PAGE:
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Can the word tenebrous be used to mean ambiguous?

Your statement is ambiguous.

Your statement is tenebrous.

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You could. But I wouldn't. If you are arguing ambiguity, tenebrous is certainly not the word to use. –  Ste Aug 3 '12 at 13:51
    
You can but it wouldn't make sense without a lot of context. your use of 'tenebrous' could only be metaphorical, and it would imply 'difficult to understand' which is not the same as 'ambiguous'. Are you trying for 'unclear'? 'vague'? 'underspecified'? –  Mitch Aug 3 '12 at 13:52
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What dictionaries led you to think this? –  tchrist Aug 3 '12 at 14:42
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If you want a metaphorical synonym for ambiguous, you should use cloudy. People won't understand what you mean if you use tenebrous. –  Peter Shor Aug 3 '12 at 16:50
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closed as general reference by tchrist, cornbread ninja 麵包忍者, JSBձոգչ, Mark Beadles, Robusto Aug 9 '12 at 19:17

This question is too basic; it can be definitively and permanently answered by a single link to a standard internet reference source designed specifically to find that type of information.If this question can be reworded to fit the rules in the help center, please edit the question.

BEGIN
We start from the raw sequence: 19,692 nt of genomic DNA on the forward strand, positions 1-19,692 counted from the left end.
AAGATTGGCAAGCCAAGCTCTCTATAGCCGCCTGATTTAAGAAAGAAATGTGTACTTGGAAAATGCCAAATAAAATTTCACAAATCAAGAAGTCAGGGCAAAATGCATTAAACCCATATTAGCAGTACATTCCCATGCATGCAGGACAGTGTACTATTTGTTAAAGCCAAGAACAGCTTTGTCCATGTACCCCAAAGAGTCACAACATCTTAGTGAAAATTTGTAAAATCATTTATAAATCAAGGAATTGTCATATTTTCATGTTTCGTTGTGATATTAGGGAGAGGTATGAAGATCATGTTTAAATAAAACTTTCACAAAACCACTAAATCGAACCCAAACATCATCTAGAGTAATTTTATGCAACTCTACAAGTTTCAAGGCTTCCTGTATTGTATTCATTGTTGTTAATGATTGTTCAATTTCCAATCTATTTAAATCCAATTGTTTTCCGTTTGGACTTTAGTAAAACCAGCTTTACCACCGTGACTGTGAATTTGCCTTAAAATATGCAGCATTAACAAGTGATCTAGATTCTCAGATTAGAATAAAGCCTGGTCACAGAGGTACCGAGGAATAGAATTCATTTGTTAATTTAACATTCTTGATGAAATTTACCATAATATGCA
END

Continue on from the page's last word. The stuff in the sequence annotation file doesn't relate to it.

2 Answers

up vote 4 down vote accepted

"Tenebrous" mostly means obscurity or darkness. Thus it implies lack of clarity of expression.

On the other hand, "ambiguous" usually indicates the presence of two or more meanings.

To answer your question, yes, "tenebrous" can be used instead, but it wouldn't be very accurate.

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I wouldn't use it. If something is ambiguous, I wont say it's shadowy, unless we are talking of Orcus:en.wikipedia.org/wiki/Orcus_(Dungeons_%26_Dragons) –  Noah Aug 3 '12 at 16:29
    
I think you mean "obscure or dark," not "obscurity or darkness." Tenebrous is an adjective, after all. –  Robusto Aug 9 '12 at 19:16
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MW offers as one of the definitions of tenebrous:

hard to understand: obscure

I find the metaphorical reference to darkness appealing.

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